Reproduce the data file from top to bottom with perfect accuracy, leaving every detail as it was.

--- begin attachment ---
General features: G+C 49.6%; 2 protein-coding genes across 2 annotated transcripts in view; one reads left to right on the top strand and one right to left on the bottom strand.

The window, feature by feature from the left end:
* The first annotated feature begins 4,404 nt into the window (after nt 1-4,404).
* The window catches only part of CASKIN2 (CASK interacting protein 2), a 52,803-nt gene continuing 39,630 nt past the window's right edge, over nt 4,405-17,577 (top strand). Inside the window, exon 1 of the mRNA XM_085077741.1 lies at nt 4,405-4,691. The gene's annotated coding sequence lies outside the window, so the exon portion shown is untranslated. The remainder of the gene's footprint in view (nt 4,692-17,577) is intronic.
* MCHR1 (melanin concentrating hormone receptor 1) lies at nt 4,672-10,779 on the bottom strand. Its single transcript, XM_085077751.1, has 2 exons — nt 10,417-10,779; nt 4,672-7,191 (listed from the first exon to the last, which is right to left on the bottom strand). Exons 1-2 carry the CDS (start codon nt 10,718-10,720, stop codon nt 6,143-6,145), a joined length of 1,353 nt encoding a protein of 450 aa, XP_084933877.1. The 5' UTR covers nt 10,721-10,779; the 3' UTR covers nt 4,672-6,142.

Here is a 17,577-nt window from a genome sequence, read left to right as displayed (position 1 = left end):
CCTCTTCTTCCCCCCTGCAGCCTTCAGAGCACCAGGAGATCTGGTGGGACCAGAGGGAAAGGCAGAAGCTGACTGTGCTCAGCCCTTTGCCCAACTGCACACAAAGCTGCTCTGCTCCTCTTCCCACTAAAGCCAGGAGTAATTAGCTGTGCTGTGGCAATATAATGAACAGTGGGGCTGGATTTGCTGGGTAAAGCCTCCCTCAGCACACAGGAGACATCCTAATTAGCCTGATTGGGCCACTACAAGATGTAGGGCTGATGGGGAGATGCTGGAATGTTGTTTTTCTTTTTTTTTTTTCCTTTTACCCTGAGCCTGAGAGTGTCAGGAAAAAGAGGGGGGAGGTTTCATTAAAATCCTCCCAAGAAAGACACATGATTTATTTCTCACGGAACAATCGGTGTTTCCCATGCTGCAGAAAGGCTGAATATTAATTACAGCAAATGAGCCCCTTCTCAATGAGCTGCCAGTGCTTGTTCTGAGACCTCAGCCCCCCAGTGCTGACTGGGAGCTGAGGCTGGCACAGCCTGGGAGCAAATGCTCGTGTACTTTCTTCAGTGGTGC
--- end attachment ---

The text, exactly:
General features: G+C 49.6%; 2 protein-coding genes across 2 annotated transcripts in view; one reads left to right on the top strand and one right to left on the bottom strand.

The window, feature by feature from the left end:
* The first annotated feature begins 4,404 nt into the window (after nt 1-4,404).
* The window catches only part of CASKIN2 (CASK interacting protein 2), a 52,803-nt gene continuing 39,630 nt past the window's right edge, over nt 4,405-17,577 (top strand). Inside the window, exon 1 of the mRNA XM_085077741.1 lies at nt 4,405-4,691. The gene's annotated coding sequence lies outside the window, so the exon portion shown is untranslated. The remainder of the gene's footprint in view (nt 4,692-17,577) is intronic.
* MCHR1 (melanin concentrating hormone receptor 1) lies at nt 4,672-10,779 on the bottom strand. Its single transcript, XM_085077751.1, has 2 exons — nt 10,417-10,779; nt 4,672-7,191 (listed from the first exon to the last, which is right to left on the bottom strand). Exons 1-2 carry the CDS (start codon nt 10,718-10,720, stop codon nt 6,143-6,145), a joined length of 1,353 nt encoding a protein of 450 aa, XP_084933877.1. The 5' UTR covers nt 10,721-10,779; the 3' UTR covers nt 4,672-6,142.

Here is a 17,577-nt window from a genome sequence, read left to right as displayed (position 1 = left end):
CCTCTTCTTCCCCCCTGCAGCCTTCAGAGCACCAGGAGATCTGGTGGGACCAGAGGGAAAGGCAGAAGCTGACTGTGCTCAGCCCTTTGCCCAACTGCACACAAAGCTGCTCTGCTCCTCTTCCCACTAAAGCCAGGAGTAATTAGCTGTGCTGTGGCAATATAATGAACAGTGGGGCTGGATTTGCTGGGTAAAGCCTCCCTCAGCACACAGGAGACATCCTAATTAGCCTGATTGGGCCACTACAAGATGTAGGGCTGATGGGGAGATGCTGGAATGTTGTTTTTCTTTTTTTTTTTTCCTTTTACCCTGAGCCTGAGAGTGTCAGGAAAAAGAGGGGGGAGGTTTCATTAAAATCCTCCCAAGAAAGACACATGATTTATTTCTCACGGAACAATCGGTGTTTCCCATGCTGCAGAAAGGCTGAATATTAATTACAGCAAATGAGCCCCTTCTCAATGAGCTGCCAGTGCTTGTTCTGAGACCTCAGCCCCCCAGTGCTGACTGGGAGCTGAGGCTGGCACAGCCTGGGAGCAAATGCTCGTGTACTTTCTTCAGTGGTGC